Explore the embodied foundations of Paul’s resurrection ideals
It is commonly recognized that Paul’s resurrection ideals are bodily ideals, though this dictum is usually configured along literal and metaphorical lines. The realism of future resurrected bodies is disconnected from the metaphoricity of bodily transformation in the present. Drawing on cognitive linguistics, this fresh and innovative study addresses this problem. By eschewing the opposition of metaphor and realism, Tappenden explores the concepts and metaphors Paul uses to fashion notions of resurrection, and the uses to which those notions are put. Rather than asserting resurrection as a disembodied, cognicentric proposition, this book illuminates the body's central role in shaping and grounding the apostle's thought and writings.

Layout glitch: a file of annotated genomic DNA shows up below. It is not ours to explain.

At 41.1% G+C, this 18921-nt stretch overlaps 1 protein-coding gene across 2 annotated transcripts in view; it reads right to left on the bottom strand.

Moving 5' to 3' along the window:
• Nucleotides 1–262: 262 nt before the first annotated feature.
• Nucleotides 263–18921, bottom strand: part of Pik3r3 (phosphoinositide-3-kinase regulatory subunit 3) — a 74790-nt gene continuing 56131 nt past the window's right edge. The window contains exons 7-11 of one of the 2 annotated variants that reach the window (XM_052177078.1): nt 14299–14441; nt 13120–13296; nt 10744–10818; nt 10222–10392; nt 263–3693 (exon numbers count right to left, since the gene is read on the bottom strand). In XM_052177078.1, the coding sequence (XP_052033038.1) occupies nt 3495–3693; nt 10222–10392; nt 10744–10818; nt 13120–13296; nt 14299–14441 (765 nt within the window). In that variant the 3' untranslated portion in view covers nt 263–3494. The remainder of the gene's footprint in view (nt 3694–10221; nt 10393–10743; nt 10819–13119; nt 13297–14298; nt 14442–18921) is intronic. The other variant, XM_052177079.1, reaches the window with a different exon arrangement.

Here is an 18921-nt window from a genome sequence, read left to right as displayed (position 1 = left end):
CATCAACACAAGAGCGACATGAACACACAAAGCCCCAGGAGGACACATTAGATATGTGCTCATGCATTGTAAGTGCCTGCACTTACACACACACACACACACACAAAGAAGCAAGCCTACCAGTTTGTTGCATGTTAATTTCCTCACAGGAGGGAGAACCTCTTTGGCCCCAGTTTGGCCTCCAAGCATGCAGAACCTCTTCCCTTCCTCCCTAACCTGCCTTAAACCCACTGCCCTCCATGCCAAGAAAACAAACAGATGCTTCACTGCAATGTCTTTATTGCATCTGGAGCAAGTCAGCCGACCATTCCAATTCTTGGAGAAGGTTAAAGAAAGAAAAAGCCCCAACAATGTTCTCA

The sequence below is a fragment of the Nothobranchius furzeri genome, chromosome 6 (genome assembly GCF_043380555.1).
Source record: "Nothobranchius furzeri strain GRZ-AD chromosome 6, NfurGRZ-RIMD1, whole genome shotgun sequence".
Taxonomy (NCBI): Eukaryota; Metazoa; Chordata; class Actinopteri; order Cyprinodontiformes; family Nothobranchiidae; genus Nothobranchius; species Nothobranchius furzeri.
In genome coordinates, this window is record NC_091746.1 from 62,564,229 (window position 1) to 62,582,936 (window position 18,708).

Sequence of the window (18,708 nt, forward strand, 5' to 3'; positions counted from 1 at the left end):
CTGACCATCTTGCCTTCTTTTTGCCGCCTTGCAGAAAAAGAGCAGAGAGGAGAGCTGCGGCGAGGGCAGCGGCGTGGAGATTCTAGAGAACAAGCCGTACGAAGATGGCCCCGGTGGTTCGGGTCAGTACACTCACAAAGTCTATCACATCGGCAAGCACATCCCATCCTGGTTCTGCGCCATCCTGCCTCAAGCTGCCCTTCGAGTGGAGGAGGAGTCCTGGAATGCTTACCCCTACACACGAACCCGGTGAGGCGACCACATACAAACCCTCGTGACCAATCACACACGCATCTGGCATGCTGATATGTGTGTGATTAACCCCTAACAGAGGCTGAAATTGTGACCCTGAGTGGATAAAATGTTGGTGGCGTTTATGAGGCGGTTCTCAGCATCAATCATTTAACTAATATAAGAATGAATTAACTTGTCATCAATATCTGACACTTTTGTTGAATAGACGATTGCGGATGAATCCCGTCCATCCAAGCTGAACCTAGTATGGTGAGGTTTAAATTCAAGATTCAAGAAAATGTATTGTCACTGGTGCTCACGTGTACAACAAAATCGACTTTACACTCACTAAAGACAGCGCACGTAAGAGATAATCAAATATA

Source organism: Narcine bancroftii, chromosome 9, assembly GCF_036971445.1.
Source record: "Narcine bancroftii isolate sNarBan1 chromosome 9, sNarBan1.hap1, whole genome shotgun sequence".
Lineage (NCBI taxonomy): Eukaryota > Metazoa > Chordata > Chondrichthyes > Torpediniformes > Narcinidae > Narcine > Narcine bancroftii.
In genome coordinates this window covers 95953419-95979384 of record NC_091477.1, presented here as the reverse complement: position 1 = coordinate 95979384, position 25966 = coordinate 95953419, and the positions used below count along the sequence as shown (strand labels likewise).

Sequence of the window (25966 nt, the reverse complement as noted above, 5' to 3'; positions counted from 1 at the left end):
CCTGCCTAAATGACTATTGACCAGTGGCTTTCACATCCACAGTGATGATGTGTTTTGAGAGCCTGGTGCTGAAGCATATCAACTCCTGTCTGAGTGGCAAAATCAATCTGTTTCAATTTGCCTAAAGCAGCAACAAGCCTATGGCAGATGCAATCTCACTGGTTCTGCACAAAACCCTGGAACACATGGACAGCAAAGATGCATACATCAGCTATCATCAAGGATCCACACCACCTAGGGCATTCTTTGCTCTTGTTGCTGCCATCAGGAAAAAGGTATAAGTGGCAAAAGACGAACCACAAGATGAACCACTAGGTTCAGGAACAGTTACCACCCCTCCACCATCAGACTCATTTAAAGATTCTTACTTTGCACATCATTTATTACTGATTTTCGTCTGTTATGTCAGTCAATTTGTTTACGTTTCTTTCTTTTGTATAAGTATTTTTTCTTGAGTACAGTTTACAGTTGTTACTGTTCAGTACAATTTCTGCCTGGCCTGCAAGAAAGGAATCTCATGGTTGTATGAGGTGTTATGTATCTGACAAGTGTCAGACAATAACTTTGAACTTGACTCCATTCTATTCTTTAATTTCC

- Close examination of Paul's letters within multiple, interlocking cultural contexts
- Provides a novel and fresh approach to assessing (in)coherence across the undisputed letters
- Addresses the materialist nature of early Christian and Judean resurrection ideals without compromising the metaphoricity of those ideals
Frederick S. Tappenden is a Faculty Lecturer at McGill University (Montreal, Canada), where he teaches in the areas of New Testament and Christian Origins. He is the author of several articles on resurrection in early Judaism and early Christianity, as well as editor (with Carly Daniel-Hughes) of the forthcoming volume, Coming Back to Life: The Permeability of Past and Present, Mortality and Immortality, Death and Life in the Ancient Mediterranean.
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